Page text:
However, seven hectares were to be developed as gardens, and they asked contemporary and radical-thinking landscape gardener, Gilles Clément, to come up with a design.

‘ The idea is to allow visitors to wander and lose themselves in the spirit of the gardens’ 

His idea was to show the diversity of the planet by introducing plants from similar climates from all over the world. 

The biodiversity of the Mediterranean regions is extraordinary. Its vegetation covers 2% of the earth’s landmass but 20% of plant species, with 26,000 endemic species. There are ten different areas of the garden, each representing a different world region, against an ever present backdrop of the Var maquis. You can visit the Canary Islands, California, South Africa, Australia, subtropical Asia, New Zealand, the arid and subtropical lands of America, Chile, and the Mediterranean garden. 

There are, amongst other plants, mimosa, eucalyptus, bamboo, puya, palms, iris, and Kleinia neriifolia, a plant in the daisy family which comes from the Canary Islands. 

However, as you journey through the garden, you will not learn the names of any of the plants from labels.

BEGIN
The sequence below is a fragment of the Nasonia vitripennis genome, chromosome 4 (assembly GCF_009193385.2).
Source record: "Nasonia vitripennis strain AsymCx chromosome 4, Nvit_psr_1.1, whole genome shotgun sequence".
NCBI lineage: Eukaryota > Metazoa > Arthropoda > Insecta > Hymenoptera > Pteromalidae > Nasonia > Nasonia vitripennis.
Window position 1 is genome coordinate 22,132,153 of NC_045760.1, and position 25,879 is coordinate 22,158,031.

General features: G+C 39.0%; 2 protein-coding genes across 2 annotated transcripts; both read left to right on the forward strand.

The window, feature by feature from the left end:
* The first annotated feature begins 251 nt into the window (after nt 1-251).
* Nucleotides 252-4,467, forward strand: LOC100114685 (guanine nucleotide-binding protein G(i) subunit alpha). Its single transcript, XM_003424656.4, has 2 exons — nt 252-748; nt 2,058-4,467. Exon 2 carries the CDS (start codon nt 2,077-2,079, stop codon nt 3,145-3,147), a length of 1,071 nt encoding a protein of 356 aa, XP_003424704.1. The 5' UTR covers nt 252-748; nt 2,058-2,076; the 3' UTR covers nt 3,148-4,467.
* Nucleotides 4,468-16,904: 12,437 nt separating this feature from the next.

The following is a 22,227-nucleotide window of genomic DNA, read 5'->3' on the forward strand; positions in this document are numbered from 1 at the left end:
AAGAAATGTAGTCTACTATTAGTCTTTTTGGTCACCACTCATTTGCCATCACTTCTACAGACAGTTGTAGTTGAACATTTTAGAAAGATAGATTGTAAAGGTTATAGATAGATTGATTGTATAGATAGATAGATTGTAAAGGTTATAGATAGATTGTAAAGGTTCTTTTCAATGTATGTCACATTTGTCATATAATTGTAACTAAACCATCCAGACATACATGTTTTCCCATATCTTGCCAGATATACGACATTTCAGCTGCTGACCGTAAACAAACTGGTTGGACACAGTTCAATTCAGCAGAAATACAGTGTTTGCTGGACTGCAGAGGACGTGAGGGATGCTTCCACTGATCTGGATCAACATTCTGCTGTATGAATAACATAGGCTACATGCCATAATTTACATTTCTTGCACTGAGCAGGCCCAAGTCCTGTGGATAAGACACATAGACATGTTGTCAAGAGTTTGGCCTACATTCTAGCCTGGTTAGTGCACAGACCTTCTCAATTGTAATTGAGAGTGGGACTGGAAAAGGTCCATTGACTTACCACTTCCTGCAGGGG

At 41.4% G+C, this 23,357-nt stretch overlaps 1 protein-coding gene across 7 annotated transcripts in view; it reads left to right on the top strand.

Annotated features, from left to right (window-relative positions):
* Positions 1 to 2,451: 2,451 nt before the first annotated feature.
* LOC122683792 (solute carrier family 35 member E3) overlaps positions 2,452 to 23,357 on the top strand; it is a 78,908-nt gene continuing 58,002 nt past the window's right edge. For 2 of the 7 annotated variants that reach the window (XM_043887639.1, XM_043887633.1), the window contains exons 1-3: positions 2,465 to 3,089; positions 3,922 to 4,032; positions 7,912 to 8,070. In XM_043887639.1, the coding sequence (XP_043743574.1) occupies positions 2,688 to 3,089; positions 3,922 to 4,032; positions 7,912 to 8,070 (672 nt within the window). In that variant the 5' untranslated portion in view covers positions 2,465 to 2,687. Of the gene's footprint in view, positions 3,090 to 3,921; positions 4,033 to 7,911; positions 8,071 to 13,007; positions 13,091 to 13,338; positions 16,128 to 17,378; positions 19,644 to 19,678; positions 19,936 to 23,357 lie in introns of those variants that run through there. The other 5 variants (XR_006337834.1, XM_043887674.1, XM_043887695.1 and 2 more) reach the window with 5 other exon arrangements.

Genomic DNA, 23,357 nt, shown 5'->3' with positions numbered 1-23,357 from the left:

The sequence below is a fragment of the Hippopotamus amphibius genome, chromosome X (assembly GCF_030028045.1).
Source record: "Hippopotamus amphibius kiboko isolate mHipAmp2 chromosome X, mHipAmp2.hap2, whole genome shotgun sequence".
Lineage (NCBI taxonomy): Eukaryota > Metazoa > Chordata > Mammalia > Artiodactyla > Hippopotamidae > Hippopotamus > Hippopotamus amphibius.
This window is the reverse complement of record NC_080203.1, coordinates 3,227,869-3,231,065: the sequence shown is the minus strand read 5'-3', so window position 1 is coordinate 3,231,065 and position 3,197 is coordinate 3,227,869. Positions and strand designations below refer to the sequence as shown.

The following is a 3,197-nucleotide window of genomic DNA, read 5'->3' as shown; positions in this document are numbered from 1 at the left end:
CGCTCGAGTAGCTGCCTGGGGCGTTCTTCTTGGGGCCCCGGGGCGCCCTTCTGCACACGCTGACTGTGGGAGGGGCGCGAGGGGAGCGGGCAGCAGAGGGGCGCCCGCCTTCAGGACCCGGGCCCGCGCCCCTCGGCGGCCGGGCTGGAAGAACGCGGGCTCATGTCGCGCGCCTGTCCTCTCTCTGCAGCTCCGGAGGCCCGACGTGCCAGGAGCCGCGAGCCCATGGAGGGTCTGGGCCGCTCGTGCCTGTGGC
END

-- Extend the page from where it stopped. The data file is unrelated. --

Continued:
The idea is to allow the visitor to take their time to wander and lose themselves in the spirit of the gardens.

It is not a typical garden as Gilles Clément introduced a new approach.” He is known for developing a form of gardening known as Le Jardin en Mouvement. His inspiration is the wilderness, leaving plants to develop in their own way. The role of the gardener is to direct them gently to get the most out of them whilst not altering their richness. 

Biathlon, from an unknown sport to a popular discipline

While the Winter Olympics start Friday 4th February in Beijing, the discipline is indeed more and more known. Still very confidential ten years ago, this sport has benefited from growing media coverage which has given it better exposure, especially on television. Despite this popularity, the practice remains more limited, with less than 6,000 licensees in France

Biathlon is one of the most challenging winter games which gives thrilling experience in chilled winter. This winter sport is a mixture of cross-country skiing and rifle shooting. Biathlon is difficult to play because here the athletes participating in a cross country skiing race are distracted by frequent stops to shoot at sequence of targets. Biathlon is a combination of five events − individual, sprint, pursuit, relay, and mass start.

In this game, the athletes compete in cross country skiing and shoot series of targets from a distance. The athletes need to be fast, focussed, and have more stamina. Every time the target is missed the biathlete either gets an additional time or distance penalty. It is important that the skier is fast enough to maintain the competition but should be slow enough to maintain control. In this game the athletes carry a rifle and shoot the target from the distance of 50m.